If we are fortunate, along with our aging bodies will come a deeper perspective and a bit of wisdom. We may have calmed down, become more mature, be more accepting of the idiosyncrasies of life.
How did we get to this kinder, gentler place? Not everyone does, of course. Some people die angry and spiteful. But if we do grow and become, it is not because we have willed ourselves to. Many people in recovery discover this. We can’t force ourselves to make the sober choice.
Instead, change is takes time. This is part of what makes it hard to stick to New Year’s resolutions. We want to make the change right now. Yet urges, rationalizations, fears, and habits get in our way. Often, we don’t notice the changes that do occur. They show up as a result of experience and education. Before we realize it, a transformation has become second nature to us, and we may forget we ever behaved or felt otherwise. We think we have always been this way.
The Illusion of Immutability
That’s one reason we think our personalities are immutable. Another reason is that, assuming we experience no debilitating illness or injury to our brains, the majority of the cells in our cortex follow us through our lifetime. Memories and relationships define us. We feel consistent, like one separate, individual person. Indeed, our culture encourages us to claim an identity and label ourselves and others according to that identity. We define each other according to gender, race, economic status, and career. We think we know who someone is because of their marriage status, their sense of humor, their criminal tendencies, their economic success, or their mental health.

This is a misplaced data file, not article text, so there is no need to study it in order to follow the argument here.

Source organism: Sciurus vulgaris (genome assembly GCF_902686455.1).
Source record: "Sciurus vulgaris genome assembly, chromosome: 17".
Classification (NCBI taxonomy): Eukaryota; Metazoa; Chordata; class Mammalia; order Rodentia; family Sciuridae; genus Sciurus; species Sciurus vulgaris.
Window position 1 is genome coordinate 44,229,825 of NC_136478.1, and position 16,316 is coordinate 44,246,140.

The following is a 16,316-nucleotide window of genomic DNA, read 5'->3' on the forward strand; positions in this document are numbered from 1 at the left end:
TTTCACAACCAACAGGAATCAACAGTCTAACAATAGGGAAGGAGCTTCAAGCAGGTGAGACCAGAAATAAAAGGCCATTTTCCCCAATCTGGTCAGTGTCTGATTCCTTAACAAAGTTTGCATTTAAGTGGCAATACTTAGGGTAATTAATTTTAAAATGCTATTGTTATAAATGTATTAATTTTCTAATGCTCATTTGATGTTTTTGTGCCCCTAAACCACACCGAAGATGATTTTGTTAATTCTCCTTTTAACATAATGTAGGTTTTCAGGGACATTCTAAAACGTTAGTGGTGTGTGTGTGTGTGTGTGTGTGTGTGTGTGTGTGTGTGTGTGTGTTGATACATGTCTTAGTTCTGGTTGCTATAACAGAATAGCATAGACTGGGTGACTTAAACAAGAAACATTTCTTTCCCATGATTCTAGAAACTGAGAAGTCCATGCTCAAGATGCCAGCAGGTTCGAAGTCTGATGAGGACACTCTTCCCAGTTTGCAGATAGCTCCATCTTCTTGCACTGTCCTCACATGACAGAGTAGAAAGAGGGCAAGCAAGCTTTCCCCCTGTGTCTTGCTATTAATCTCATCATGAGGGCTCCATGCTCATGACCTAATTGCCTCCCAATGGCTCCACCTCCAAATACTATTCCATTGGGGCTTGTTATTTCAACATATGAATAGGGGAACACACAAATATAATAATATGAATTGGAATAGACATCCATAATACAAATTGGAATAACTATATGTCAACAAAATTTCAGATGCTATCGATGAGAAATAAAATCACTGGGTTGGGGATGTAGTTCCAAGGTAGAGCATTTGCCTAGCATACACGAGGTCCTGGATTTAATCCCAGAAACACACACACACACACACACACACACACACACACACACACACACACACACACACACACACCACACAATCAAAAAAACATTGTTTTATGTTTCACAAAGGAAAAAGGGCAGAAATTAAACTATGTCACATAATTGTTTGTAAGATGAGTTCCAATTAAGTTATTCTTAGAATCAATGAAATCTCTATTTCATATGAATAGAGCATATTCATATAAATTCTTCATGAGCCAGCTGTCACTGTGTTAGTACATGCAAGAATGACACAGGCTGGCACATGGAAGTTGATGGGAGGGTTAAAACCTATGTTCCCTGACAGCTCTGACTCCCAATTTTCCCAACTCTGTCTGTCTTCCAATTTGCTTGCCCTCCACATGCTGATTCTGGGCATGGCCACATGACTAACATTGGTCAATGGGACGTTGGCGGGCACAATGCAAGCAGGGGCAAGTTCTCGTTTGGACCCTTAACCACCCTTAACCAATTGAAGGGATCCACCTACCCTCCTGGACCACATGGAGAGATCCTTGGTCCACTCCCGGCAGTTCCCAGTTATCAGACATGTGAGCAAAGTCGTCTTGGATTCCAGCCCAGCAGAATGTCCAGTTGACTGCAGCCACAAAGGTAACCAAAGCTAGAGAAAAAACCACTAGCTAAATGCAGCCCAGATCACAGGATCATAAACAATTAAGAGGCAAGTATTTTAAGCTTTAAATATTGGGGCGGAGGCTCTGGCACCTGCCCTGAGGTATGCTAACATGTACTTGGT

Once we categorize a person, it’s hard for us to see beyond those categories, and it’s hard for that person to lose the identity thus conferred. Labels don’t have to determine our behavior, but it takes effort to ignore the messages we receive from friends, family, and even strangers about who we are.
On New Year’s Eve, we can consider what messages we’ve taken on. What identities have we accepted? Do they still work for us? If not, what might we choose instead?
Talking of the Future
This question of what to choose presumes we have the power to make choices. So much in life is out of our control. The genetic mix we are born with, the parents to whom we are born, the language we hear in the womb, the literature we read, the games we learn, and the religion we are taught all influence us, yet we choose none of it.